The Scope of Liability
The current news stories about patients infected by contaminated duodenoscopes suing the manufacturer are likely to have broader impact across the medical industry.
The story of patients being infected with antibiotic resistant bacterial (carbapenem-resistant Enterobacteriaceae or CRE) by contaminated duodenoscopes has reached the stage that patients are now suing the medical device manufacturers. Aaron Young, a high-school student still hospitalized at UCLA for his infection, sued Olympus Corp. of the Americas in Los Angeles County Superior Court, alleging negligence and fraud. On 2/25/15 the family of a patient who died also sued Olympus, alleging negligence and fraud.
Under our society’s legal paradigm, if something bad happens, someone is to blame and the question is who. In this case the options are the hospitals, the doctors, the FDA, the scope manufacturers, or the manufacturers of the scope reprocessing equipment.
The doctors are probably in the clear, there is no indication that any of the procedures were conducted inappropriately. The hospitals state that they followed the manufacturer’s cleaning instructions. The news papers have not reported comments from the endoscope reprocessor manufacturers, but they would probably say that their systems work well, but they can only disinfect the scope if it is properly cleaned before hand. The FDA says the complex design makes effective cleaning very difficult if not impossible which is why the plaintiffs are targeting the equipment manufacturers.
The basis of the patient plaintiff’s claim is that Olympus knew that current cleaning methods were inadequate and the suit alleges, ‘the company and its salespeople made false representations to the patient and his physicians concerning the safety of the duodenoscope.’
Whether Olympus is found liable or not will depend on the details or who said or did what, test data, FDA approval etc. etc. which we cannot judge here.
Whatever happens in the court room is however likely to have ripple effects throughout the industry. While Olympus is the largest supplier of duodenoscopes, the other manufacturers are Hoya, Fujifilm and KARL STORZ GmbH & Co.; and what happens to Olympus will impact them too.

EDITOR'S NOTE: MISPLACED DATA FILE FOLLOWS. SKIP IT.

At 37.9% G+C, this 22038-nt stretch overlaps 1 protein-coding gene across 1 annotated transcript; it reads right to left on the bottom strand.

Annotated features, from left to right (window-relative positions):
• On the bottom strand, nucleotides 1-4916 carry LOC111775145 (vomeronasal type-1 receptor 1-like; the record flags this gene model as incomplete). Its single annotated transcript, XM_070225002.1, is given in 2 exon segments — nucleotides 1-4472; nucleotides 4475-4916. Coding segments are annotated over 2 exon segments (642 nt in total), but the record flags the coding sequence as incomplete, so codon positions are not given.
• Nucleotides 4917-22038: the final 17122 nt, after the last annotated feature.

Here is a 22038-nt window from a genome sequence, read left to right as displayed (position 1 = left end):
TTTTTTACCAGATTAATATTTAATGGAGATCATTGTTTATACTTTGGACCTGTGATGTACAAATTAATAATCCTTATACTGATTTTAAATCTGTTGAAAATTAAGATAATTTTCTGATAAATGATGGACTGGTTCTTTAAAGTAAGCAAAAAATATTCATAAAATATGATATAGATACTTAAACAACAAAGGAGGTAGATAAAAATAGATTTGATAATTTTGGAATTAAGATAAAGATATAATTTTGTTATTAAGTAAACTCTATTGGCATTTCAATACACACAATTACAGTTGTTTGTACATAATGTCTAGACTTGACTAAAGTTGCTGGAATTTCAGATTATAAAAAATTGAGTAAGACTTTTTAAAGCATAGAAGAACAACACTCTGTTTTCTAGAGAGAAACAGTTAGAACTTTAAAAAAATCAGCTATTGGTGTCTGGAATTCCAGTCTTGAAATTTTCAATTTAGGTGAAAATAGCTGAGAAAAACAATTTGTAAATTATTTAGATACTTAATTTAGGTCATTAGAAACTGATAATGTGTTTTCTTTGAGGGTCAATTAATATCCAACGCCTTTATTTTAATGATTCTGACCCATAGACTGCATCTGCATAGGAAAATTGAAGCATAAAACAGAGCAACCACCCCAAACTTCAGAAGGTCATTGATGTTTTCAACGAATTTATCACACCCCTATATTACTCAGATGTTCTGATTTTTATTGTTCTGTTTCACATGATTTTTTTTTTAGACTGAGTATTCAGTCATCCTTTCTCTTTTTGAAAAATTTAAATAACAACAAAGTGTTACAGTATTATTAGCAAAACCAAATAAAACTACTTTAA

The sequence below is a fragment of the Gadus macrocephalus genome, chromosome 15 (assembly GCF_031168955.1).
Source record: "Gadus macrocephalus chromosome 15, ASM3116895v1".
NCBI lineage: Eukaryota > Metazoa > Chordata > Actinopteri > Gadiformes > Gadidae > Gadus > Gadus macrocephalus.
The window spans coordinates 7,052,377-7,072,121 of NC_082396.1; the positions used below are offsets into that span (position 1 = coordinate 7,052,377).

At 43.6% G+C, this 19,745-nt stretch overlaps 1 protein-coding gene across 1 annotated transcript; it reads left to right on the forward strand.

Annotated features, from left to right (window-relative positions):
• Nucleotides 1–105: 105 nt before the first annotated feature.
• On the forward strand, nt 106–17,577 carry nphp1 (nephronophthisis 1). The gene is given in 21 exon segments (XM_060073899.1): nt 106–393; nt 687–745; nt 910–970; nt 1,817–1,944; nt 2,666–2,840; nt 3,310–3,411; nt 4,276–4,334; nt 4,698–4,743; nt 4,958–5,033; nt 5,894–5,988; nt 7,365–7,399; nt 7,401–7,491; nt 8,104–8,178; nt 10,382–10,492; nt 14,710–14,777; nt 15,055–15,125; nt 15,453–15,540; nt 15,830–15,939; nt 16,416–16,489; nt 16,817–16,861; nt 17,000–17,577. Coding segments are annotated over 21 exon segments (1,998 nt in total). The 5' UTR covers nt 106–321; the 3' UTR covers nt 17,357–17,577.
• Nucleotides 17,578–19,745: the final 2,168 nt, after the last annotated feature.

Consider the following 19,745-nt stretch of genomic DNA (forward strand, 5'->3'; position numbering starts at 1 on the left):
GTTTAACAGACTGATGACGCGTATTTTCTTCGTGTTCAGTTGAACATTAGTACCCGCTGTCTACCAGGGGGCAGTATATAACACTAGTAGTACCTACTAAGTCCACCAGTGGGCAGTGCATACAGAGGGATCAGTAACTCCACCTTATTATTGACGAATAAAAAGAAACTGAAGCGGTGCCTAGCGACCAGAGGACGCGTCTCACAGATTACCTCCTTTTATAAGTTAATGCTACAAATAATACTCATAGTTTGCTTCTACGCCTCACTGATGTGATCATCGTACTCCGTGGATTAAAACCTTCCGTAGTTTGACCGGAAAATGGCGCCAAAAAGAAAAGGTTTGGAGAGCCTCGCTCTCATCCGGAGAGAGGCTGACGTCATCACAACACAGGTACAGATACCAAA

The FDA is being criticized for not responding quickly enough to this issue and is being pressured to change its procedures. In the FDA’s defense, More than 500,000 procedures with duodenoscopes are performed in the US each year, many of them treating life threatening conditions, and in 2012 through 2014 the FDA received reports of 135 patients being infected, or about a 0.009% risk. However, in 2011 there were an estimated 722,000 hospital acquired infections in U.S acute care hospitals and of these about 75,000 patients died. The FDA has limited resources and has to choose where it can have the greatest impact.
High visibility negative publicity is not good and hospitals are certainly looking at changing the way they reprocess duodenoscopes and burnish their images. UCLA and the University of Pittsburgh Medical Center are now sterilizing their duodenoscopes with ethylene oxide and both happily report that no more infections have occurred. However, the longer times for EtO sterilization will require hospitals to have a greater inventory of scopes and so will increase costs.
The manufacturers of scope reprocessing equipment, especially those that apparently failed to adequately disinfect the duodenoscopes may also feel the impact as hospitals shift away from their equipment to alternative sterilization methods.
Conclusion: The long term impact of the court cases and widespread publicity are likely to have a broad impact across the medical industry. It will be interesting to see how the effects from these court cases on the industry pan out.